But this basin's further from the equator and cut off from other seas; I doubt the monsoon rains here will be enough to sustain such an outflow. So my best guess is a salty Guatemala Sea about 500 m (1600') above the general sea level to the south--a triangular sea perhaps 1000 miles on a side (1600 km), roughly twice the size of the Black Sea.

Still, you could argue plausibly for an even smaller, very briny lake filling only the deepest part of the basin, nearly level with the Nazca Sea. Such a lake would look like an upside-down hat, comprising only the long Middle American Trench (so deep it will be flooded in any sane scenario) and a shallow, island-dotted tongue between Tehuantepec Ridge and Guardian Seamount. It'd be less than a third the size of the sea I've shown. Take your pick!

Except for the wettest scenario, when it's a true lake, the Guatemala Sea will swell in the rainy season and shrink in the dry; expect wide, treeless saltflats and marshes around its southern bulge. Hmm. In our world the best parallels for this are Lake Chad in the Sahel (not nearly as big, but similar climate) and the flat northern shores of the Caspian Sea, though its biggest variations happen over decades not annually.

Orbital photo of the Guatemala and Panama Seas southwest of Central America, on Siphonia, an Earth with 90% of its water siphoned off. Sea level here is 3-3.5 km below Earth's; the land is savanna broken by many ridges and ranges. Click to enlarge.
Much of the Basin, beyond the saltmarshes, is probably rather African-looking savanna dotted with trees, but with true forest only on Cape Tehuantepec, Cape Guardian, Cape Cocos, and the Colón Mountains.

The Guatemala Sea itself may have uncertain boundaries, but its basin ends clearly and emphatically--Albatross Ridge is an abrupt, spectacular escarpment up to a mile high, knife-thin in its southern half, widening into wooded plateaus in the north. Truly strange country; nowhere else does the rift zone act quite like this.

To the west of this knifeblade are the complex ranges of Clarion and Clipperton and the lakes of Mathematician Basin--Lake Einstein and Lake Euclid are only two of a dozen or more, great blue and muddy green eyes in golden savanna basins. Africa transplanted! These are freshwater lakes feeding long rivers flowing west.

Downstream (on far left) trees spangle the veldt, more and more as we go lower and lower, into denser, more humid air, like nothing on Old Earth; raft the Clarion too far, and you'll end up gasping in the steamy monsoon forests around Clarion Bay--blood-warm even in the shade. This is otter, parrot and river-dolphin country; few humans can stand it.

Orbital photo of the Clarion Desert east of Hawai'i on Siphonia, an Earth with 90% of its water siphoned off. Sea level here is 4.9 km below Earth's. A wide desert broken by huge east-west fracture zones with ridges and lakes. Click to enlarge.
North of the Clarion Range, the woods break up along the coast, and inland the rains often fail entirely; this is the edge of the largest, driest desert on Siphonia, stretching perhaps 2000 km north. Linear oases break the red plains--fracture zones sheltering long rivers and lake-chains, fed by snowmelt from the distant icefields of Mexico and the Sierra Nevada, plus small seasonal streams from the long ridges flanking the fracture zones. Many ridges are high enough to trap scant rain, sustaining open woods; the highest, up to 3700 m (12,000') have dark conifer forests, dusted with snow in winter, while the plains still swelter in 40-degree heat (100 F).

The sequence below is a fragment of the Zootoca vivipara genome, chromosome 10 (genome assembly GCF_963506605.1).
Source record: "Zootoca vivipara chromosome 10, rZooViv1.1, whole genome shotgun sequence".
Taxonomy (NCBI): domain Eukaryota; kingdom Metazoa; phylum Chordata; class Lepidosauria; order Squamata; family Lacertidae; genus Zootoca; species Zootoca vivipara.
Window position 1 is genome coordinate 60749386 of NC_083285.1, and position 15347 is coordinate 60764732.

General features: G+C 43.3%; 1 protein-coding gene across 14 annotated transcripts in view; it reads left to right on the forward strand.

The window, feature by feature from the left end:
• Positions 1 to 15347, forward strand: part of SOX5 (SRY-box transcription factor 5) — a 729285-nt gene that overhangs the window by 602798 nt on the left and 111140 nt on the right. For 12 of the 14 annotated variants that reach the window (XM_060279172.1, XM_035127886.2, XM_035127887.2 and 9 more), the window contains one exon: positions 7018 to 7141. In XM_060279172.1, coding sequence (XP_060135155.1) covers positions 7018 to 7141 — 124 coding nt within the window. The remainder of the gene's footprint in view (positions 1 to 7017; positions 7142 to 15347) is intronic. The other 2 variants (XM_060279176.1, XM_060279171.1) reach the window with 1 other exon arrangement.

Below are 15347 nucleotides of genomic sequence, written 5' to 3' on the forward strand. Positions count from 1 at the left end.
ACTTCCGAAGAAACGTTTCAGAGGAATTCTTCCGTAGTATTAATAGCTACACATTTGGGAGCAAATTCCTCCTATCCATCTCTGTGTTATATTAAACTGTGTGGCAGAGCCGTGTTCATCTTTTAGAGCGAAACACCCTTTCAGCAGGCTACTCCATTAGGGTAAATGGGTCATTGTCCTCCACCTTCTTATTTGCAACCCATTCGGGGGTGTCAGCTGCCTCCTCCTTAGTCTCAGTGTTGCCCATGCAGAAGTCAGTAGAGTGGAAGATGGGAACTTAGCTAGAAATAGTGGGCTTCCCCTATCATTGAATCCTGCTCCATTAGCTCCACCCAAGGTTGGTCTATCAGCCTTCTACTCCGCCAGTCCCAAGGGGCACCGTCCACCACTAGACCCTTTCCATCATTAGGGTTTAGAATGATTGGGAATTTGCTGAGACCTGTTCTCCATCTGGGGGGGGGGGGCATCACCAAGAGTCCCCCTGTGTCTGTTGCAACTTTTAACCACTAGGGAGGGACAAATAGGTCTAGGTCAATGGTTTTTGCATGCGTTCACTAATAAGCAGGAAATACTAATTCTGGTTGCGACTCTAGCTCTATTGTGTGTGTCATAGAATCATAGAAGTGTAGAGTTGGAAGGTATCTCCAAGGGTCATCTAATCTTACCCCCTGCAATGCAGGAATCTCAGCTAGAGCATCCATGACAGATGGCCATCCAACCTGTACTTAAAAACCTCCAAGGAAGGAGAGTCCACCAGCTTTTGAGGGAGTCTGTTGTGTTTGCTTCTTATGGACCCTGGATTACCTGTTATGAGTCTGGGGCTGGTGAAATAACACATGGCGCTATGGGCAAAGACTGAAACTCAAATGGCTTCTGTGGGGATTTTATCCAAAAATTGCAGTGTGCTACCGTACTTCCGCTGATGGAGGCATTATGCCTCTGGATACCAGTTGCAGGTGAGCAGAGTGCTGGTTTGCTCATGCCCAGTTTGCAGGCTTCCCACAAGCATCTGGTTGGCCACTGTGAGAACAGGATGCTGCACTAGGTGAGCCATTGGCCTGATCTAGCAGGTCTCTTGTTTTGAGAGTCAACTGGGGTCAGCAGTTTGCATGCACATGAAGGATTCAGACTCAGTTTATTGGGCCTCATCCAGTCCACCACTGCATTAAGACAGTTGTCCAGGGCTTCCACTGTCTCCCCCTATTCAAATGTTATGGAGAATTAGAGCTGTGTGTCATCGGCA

We won't go further north, or down to the shore; that properly belongs to the Pacific Basin tour.


One afterthought; in our world, Panama is the only tropical route for quick hemispheric shipping; but on Siphonia, it only serves the Nazca Basin. Pacific traffic (and there's much more of it) sails east up the Colorado River, (a scenic but hot trip through the Clarion Desert), to its sharp bend north into the Vale of Cortez. Here at the port city of Elbow, travelers either portage or (if the terrain makes it possible and the traffic justifies the effort of building the Elbow Canal) sail in shallow-draft boats along the canal about 20 km to the Trench River and 100 km southeast to its delta at the head of the Guatemala Sea. Our pilgrims sail along its north shore to Nicaragua. Soon they must disembark; the stretch of river they follow is has cascade after rapid.

Up to this point, fliers native to the Deep can manage comfortably, but the Managua Pass, while no higher than Panama, is much longer. Managua, not Panama, is the "canal" route! For hundreds of km, a quite navigable chain of rivers and lakes lead across a pleasant green plateau dotted with volcanoes--still snowless, despite the cooler conditions of Siphonia. Instead of a snowy giant every 1-200 km, as in parts of the Andes or the Cascades, dozens of lesser cones pepper the landscape. On Earth, a Nicaraguan Canal was nearly dug, and might have been less costly than Panama (in lives, too); politics not commonsense chose Panama. But on Siphonia, both routes are equally viable--if vastly more difficult than either Terran route. For these passes are 3 to 3.5 km high (10-11,000'). Boats can sail these high-altitude lakes, but they can't climb to them or descend the far side.

So, east of huge Lake Nicaragua, you sail on down the San Juan River a couple of days, but then the navigable stretch ends; the stream drops through broken country (limestone mesas--reefs from Old Earth) down to Maiz Bay on Lake Carib, the freshwater, high-altitude remnant of the Caribbean Sea. From Port Maiz ships head for Lake Virgin and the Falls, just as Panamanian shipping does.